Wagner - Parsifal | Mariinsky MAR0508

Wagner - Parsifal

£17.96

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Label: Mariinsky

Cat No: MAR0508

Format: SACD

Number of Discs: 4

Genre: Opera

Release Date: 20th September 2010

Contents

Artists

Gary Lehman
Violeta Urmana
Rene Pape
Evgeny Nikitin
Alexei Tanovitski
Nikolai Putilin
Mariinsky Orchestra & Chorus

Conductor

Valery Gergiev

Works

Wagner, Richard

Parsifal

Artists

Gary Lehman
Violeta Urmana
Rene Pape
Evgeny Nikitin
Alexei Tanovitski
Nikolai Putilin
Mariinsky Orchestra & Chorus

Conductor

Valery Gergiev

About

Some interpretations of Wagner’s last opera (James Levine’s, for example) feel as though they are moving through landscapes of mist and water. Not Gergiev’s, however. His approach is vigorously dramatic and red-blooded, treating this massive score as an urgent call to arms rather than a dreamy meditation.

The Mariinsky Orchestra plays with glowing commitment throughout, and if the performance doesn’t ultimately attain the spiritual depth and heights reached by Knappertsbusch or Goodall, it is still grippingly powerful: the intensity generated by the end of Act 2 quite blows one away, and Gergiev never lets Act 3 drift off into dreamy nothingness.

The cast is variable in style but high in quality. The American tenor Gary Lehman is an agreeably youthful Parsifal, bright in voice and clear in diction, if occasionally unsteady and anonymous in characterisation.


René Pape is a superbly authoritative Gurnemanz, but not even his great artistry can stop the old knight from being one of Wagner’s worst bores. Violeta Urmana makes a bossy and scary rather than seductive Kundry, but she is electrifying in her rage and torment after Parsifal has rejected her.


Those superb basses Evgeny Nikitin and Nikolai Putilin bring a distinctively Russian intonation to Amfortas and Klingsor. The Flower Maidens sound more like Valkyries, but the boys’ choir in Act I is a delight. The recording, made last year in the Mariinsky Concert Hall in St Petersburg, is spacious and clean.


Whether one finds Gergiev’s ideas wholly persuasive or not, this recording commands respect and admiration, putting the lie to the Nietzschean judgment that Parsifal is all nerve and no muscle.


Rupert Christiansen, Classical CD of the Week, Daily Telegraph, 18 September 2010


The Mariinsky label’s first Wagner opera features an exceptional international cast led by René Pape, Gary Lehman and Violeta Urmana in Parsifal - the first on SACD.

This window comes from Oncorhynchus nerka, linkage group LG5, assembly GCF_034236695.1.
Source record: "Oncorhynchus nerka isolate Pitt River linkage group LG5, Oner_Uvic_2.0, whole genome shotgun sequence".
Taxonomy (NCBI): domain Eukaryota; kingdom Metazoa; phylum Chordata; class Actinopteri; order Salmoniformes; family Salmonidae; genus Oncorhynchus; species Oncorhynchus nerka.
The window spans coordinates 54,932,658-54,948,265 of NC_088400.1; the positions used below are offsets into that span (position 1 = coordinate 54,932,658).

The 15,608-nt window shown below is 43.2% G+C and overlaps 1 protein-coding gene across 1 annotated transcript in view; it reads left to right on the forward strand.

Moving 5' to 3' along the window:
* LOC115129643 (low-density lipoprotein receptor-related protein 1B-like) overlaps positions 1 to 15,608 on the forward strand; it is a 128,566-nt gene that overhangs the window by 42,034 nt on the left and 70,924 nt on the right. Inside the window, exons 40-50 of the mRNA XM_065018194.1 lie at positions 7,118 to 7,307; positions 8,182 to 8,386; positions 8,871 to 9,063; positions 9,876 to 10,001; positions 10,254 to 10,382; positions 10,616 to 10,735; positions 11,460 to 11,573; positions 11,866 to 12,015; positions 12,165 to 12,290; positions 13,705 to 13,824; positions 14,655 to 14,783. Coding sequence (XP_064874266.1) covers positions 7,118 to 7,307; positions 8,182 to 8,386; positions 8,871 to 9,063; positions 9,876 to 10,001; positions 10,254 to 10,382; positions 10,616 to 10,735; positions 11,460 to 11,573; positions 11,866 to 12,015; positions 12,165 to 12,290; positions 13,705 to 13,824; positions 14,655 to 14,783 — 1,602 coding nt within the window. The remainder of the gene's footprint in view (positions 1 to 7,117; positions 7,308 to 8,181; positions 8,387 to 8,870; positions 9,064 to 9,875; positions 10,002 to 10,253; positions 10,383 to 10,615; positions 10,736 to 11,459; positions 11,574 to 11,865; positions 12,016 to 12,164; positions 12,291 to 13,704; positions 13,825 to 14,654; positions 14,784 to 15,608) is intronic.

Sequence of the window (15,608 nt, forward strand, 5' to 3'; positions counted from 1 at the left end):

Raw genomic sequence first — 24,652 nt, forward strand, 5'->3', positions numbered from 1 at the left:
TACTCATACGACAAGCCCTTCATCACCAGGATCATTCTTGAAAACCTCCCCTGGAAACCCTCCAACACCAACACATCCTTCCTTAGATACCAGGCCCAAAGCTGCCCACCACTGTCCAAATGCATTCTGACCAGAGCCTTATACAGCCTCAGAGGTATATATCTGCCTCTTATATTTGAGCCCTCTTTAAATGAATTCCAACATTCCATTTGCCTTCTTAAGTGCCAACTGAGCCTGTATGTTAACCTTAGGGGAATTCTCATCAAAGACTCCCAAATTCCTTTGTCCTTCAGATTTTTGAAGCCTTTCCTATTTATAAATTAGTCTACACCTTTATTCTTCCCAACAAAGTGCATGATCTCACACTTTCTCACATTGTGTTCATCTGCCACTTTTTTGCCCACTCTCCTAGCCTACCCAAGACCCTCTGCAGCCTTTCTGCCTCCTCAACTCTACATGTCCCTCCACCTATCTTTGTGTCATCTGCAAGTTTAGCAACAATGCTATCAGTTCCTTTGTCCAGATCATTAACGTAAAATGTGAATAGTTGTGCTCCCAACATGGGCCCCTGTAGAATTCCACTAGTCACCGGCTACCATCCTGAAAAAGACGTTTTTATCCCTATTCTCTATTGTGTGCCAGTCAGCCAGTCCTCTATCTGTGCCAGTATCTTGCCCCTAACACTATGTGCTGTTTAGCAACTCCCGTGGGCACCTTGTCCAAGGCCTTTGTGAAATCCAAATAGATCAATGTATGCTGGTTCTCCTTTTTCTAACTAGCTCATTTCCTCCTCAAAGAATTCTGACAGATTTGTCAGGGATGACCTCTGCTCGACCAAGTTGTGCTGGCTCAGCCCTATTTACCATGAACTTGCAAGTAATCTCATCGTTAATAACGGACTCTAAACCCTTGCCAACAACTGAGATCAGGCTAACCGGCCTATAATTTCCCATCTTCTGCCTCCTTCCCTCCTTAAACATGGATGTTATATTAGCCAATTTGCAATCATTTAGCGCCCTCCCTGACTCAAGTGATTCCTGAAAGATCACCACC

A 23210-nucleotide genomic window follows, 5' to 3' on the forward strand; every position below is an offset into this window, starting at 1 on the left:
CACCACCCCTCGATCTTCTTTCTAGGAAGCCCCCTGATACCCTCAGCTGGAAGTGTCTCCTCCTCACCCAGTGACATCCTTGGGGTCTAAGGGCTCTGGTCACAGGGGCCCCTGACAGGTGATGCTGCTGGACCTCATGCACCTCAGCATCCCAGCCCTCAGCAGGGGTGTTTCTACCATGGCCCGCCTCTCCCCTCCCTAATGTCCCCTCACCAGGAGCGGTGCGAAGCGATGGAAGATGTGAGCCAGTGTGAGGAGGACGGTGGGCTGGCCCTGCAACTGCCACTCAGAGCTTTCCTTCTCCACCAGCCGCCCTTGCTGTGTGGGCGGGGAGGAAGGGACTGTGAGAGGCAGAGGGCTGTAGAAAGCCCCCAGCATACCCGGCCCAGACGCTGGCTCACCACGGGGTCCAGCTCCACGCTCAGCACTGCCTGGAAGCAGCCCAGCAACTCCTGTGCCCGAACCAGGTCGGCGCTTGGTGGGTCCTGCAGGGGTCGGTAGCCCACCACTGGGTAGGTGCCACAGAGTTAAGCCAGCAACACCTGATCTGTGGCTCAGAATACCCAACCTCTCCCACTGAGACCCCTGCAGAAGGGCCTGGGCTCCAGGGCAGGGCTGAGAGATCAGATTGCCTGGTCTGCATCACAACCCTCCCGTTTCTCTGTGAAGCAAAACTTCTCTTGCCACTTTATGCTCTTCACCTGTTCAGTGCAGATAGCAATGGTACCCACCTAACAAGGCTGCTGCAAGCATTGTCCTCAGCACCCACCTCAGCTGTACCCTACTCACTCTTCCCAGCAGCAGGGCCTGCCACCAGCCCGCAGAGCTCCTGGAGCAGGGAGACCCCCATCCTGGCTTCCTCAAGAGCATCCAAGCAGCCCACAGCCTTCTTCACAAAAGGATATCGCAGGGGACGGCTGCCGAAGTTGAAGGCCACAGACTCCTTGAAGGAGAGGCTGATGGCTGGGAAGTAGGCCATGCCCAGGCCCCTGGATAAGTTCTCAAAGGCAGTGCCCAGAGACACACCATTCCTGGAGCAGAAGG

Wagner himself conducted at the Mariinsky Theatre, the start of a long association with his music, and in 1863 it was the location of the first performance of music from his, as yet, unstaged Ring Cycle.

Over the past decade Valery Gergiev has become a frequent conductor of Wagner’s operas, establishing a formidable reputation in the repertoire, although remarkably this is his first recording of the composer’s operas.

Wagner described his final complete opera as a ‘A Festival Play for the Consecration of the Stage’ and the work has always sparked controversy, mixing moral and religious themes with music of irresistible sumptuousness. It was inspired by Wolfram von Eschenbach’s Arthurian poem Parzifal. Yet despite the story’s overt Christian imagery, Wagner also draws on ideas from other beliefs including Buddhism. The ‘harmonic experiments’ that he adopted for his previous opera Tristan und Isolde are further refined to create music of astonishing beauty that still retains and reflects the deep morality of the tale.

Cast:
- Gary Lehman (Parsifal)
- Violeta Urmana (Kundry)
- René Pape (Gurnemanz)
- Evgeny Nikitin (Amfortas)
- Alexei Tanovitski (Titurel)
- Nikolai Putilin (Klingsor)

DSD recording, Mariinsky Concert Hall, St Petersburg, 5–13/9/09.

“Above all, this is Gergiev's Parsifal and it is the superlatively good playing of the Mariinsky Orchestra that, with René Pape's gloriously sung Gurnemanz, makes this new set essential listening for Wagnerians” - Hugh Canning , IRR September

200pp booklet: libretto in german with russian (cyrillic), english & french translations.
Sung in german.
Gramophone Editor's Choice

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